Thursday, February 8,.1973
(Continued from Page 1)
prisoners of war are expected -to
be released this weekend.
They turned over two South Viet-
namese soldiers in handcuffs who
carried details of the release of the
POWs, the §ources said.
Meanwhile, Vietnam's peace-
keeping missions met yesterday to
sharpen their plans for prisoner
exchanges and get their truce-
watching teams into the field to
bring a complete halt to the fight-
Delays in getting the military
commission up to its full comple-
ment have hampered the ICCS in
its attempts to field a full super-
visory force, supposed to be in
place a week ago.
A subcommittee of the JMC was
reported at work on plans to allow
the Viet Cong to join teams in the
field directly without passing
through Saigon, where bad blood
between the Viet Cong and the
South Vietnamese government has
produced procedural tangles and
Partly as a result, the ICCS has
dispatched its teams to regional
headquarters without the logistics
and security guarantees they need
to get into the field and police the
cease-fire signed Jan. 27 in Paris.
This support is supposed to come
from the military commission.
'Chif of the na tI~tnct
THE MICHIGAN DAILY
THE MICHIGAN DAILY Thu rsdciy, February 8, '1973
i --- tea: r.zs. xxz .:<z^:::c$::;x.,
Kissinger on peace tour
Sheriff turns the tables
San Francisco Sheriff Richard Hongisto reclines in a cell at the county jail displaying an outfit he took
from one of his inmates yesterday. Hongisto pledges to occasionally wear the raggedy garb around
his city hall office to dramatize the need for more jail funds.
SOCIAL PROGRAMS AXED:
Nixons budget: Fight with
I Congress looms over cuts
(Continued from Page 1) 1
dia would be, in the view of U.S.
officials, of major help in carry-
ing through the Jan. 27 Paris pact
for an end to the war in Vietnam.
Kissinger is to fly from Vien-
tiane to Hanoi Saturday morning
(Continued from Page 1)
make appointments at least a
week in advance.
The atmosphere in Town and
Campus is far from traditional
But then, so is the price.
Cuts begin at $4.25 and range as
high as $15.
If you're seeking something a
little less expensive, Hall's Bar-
ber Shop on N. 4th Ave. also
caters to long-hairs with regular
cuts costing $3 and shags start-
ing at $3.25.-
Other shops in town seeking
to appeal to the youth market
are the Dascola shops-Dascola's
Barbers on E. Liberty and U-M
Barbers on E. University.
Both offer regular and shag
cuts in the* $3 to $5 range, but
U-M Barbers is clearly the most
student-conscious of the two. Bob
Dascola, owner-manager of the
U-M shop, says, "The customer
decides how he wants his hair.
He communicates this to us and
we cut it that way."
Not all tonsorial parlors in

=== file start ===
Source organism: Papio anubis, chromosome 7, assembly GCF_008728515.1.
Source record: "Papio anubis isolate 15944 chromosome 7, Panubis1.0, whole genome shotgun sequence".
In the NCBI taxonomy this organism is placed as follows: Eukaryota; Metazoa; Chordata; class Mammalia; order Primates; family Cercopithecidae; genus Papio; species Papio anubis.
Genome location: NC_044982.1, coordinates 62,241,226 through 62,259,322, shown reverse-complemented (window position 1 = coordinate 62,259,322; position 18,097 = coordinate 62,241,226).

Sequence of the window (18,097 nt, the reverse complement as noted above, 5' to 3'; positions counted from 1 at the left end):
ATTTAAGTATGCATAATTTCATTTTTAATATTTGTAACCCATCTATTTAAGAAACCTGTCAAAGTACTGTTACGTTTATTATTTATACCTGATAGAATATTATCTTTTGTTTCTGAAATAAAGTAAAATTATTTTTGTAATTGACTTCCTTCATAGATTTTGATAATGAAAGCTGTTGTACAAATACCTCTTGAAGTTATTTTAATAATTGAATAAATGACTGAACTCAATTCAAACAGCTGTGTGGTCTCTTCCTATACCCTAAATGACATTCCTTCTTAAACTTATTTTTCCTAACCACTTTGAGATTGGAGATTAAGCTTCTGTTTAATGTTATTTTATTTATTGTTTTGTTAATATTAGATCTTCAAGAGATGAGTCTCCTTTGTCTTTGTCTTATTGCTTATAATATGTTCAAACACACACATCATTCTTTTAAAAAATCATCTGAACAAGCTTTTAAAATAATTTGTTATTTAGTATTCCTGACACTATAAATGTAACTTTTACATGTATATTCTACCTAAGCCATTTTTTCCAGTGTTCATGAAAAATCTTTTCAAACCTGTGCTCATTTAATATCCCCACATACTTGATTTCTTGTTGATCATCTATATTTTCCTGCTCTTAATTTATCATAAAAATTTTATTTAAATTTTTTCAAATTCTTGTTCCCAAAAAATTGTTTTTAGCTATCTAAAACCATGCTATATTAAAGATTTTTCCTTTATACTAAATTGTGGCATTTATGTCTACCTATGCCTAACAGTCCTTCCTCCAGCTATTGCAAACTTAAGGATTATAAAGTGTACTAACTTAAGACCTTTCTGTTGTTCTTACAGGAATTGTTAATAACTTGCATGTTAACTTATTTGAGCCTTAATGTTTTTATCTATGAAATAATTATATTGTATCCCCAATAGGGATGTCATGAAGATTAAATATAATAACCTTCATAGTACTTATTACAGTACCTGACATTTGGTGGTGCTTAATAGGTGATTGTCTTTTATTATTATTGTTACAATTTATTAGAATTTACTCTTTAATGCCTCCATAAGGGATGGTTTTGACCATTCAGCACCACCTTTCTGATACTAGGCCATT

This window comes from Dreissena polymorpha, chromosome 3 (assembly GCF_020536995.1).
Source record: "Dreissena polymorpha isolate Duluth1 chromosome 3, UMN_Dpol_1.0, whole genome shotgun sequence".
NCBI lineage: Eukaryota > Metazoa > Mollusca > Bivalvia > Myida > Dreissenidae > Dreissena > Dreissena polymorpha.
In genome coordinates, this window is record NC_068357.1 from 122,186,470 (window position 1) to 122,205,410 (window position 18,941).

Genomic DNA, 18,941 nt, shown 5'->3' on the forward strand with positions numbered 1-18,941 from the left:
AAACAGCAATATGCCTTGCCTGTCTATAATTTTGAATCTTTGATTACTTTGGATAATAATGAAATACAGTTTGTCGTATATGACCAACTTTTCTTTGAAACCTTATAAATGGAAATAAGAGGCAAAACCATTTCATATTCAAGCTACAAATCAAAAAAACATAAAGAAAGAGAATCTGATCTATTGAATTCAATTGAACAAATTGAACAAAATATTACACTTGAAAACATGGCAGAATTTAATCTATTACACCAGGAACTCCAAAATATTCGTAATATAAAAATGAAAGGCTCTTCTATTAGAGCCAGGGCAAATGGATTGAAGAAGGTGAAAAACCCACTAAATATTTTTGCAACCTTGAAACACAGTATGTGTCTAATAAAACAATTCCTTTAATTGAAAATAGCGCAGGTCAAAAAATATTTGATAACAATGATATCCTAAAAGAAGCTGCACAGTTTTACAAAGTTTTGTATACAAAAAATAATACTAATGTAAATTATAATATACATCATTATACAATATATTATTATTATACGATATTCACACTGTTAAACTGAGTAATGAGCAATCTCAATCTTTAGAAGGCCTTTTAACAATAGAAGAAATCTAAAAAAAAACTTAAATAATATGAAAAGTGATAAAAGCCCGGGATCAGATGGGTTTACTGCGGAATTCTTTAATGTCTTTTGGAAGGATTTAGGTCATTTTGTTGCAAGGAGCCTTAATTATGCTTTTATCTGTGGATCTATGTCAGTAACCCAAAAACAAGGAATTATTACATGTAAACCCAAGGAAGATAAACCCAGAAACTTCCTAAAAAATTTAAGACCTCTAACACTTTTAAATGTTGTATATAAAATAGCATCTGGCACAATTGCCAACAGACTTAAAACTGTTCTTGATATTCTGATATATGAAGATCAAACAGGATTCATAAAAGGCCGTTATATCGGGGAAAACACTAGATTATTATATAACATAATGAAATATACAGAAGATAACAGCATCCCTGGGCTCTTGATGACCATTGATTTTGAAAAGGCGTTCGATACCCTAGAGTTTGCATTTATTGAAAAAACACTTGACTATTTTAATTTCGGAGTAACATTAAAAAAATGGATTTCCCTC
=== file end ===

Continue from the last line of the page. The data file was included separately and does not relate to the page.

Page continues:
town are doing well with stu-
The Union barber shop in the
Michigan Union is suffering a
severe decline in business due-
according to manager Jay Friley
--to the fact that "kids just don't
trust a barber."
And in case you wax nostal-
gic, there are still plenty of the
old-fashioned shops your mother
used to drag you to in high
school-Reader's Digest on the
shelves and a hint of Muzak in
Jane Fonda in
for four days of talks with North THURSDAY, FEBRUARY 8
Vietnamese leaders on postwar re- DAY CALENDAR
lations, including U.S.-North Viet- MAENA
namese reconciliation' and the re- I aternal & Child Health Film Series:
namserecncliaioi ad he e-"Story of Eric," 1170 Sch. of Pub.
building of Indochina's torn coun- Hlth. II, noon.
try. Computing Ctr.: "Using the Link-
After a 12-day rest in Hong age Editor in MTS;" Seminar Rm.,I
Kong Feb. 13-14, Ziegler said, Kis- Comp. Ctr., 3:30 pm.
International Law Society: S. Mich-
singer will go to Peking for con- ida, "Negotiating International Trade
sultations with Chinese leaders.
His journeys to Hanoi and Pe-
king will give him an opportunity
to sound out the positions the North
Vietnamese and the Chinese will Due to overwh
take at the 13-party conference on
Vietnam, scheduled to open in
Paris Feb. 26. 4,q)SIA6z
The settlement negotiated by
Kissinger and North Vietnam's Le
Duc Tho called for the conference
to guarantee the Vietnam settle- .wii l ICons
ment and it was not known how
far China, the Soviet Union and GROU P L SSO
other participants at the confer-
ence, including Britain and France,
are prepared to go incommitting Beg inning F
themselves to direct involvement
in post-war Indochina.
NS IN GUITAR
DUBLIN, Ireland (P) - An ave-
nue in Bray is only 80 yards
long but has five sections with dif-
ferent names - Duncairn Avenue,
Elm Grove, St. Aiden's Terrace,
Seapoint Terrace and Carlisle Cres-
Rules: Reconciling the Diverse Points
of view in Eastern, western & Less
Developed Countries", 132 Hutchins.
Ctr. for Early Childhood Devel. &
Educ.: L. Bloom, Columbia U., "Spon-
taneous Imitation in Early Language
Development," Aud. B, Angell Hall, 4
LSA G r a d u a t i o n Require-
ments Comm.: discussion on English
requirements, 35 Angell Hall, 4 pm.
Student Lab Theatre: Terry's "Com-
ings & Goings;" Bullins' "A Son, Come
Home," Arena Theater, Frieze Bldg.,
Extension Serv.-English Dept.: Poet-
ry Reading, R. Francis, author of
Come Out into the Sun, UGLI Multi-
purpose Rm., 4:10, pm. f
Rental instrument kits are available at a
nominal charge applicable toward purchase
of the instrument. Private and group
lessons are also available in guitar, flute,
recorder, banjo; and drums.
For information call 769-4980
,4lbh bbo,* #tuAc F IW o
As You Like It !
NEW TRENDS FOR 1972
TRIMS - SHAGS
AND RAZOR CUTS
611 E. UNIVERSITY
615 E. LIBERTY
I- 1Csit v c11UIVL1en ssion ort . (Continued from Page 1) responsibility to state and local get "represents impeccable eco-
the military commission - North
Vietnamese, South ' Vietnamese, President, nor the Congress, nor a governments in broad areas like nomic policy and intolerable socialI
Viet Cong and United States-met centralized bureaucracy, can keep housing and education. policy."
for 3% hours yesterday in efforts neighborhood streets safe, clean But, such revenue sharing would One of the largest single chops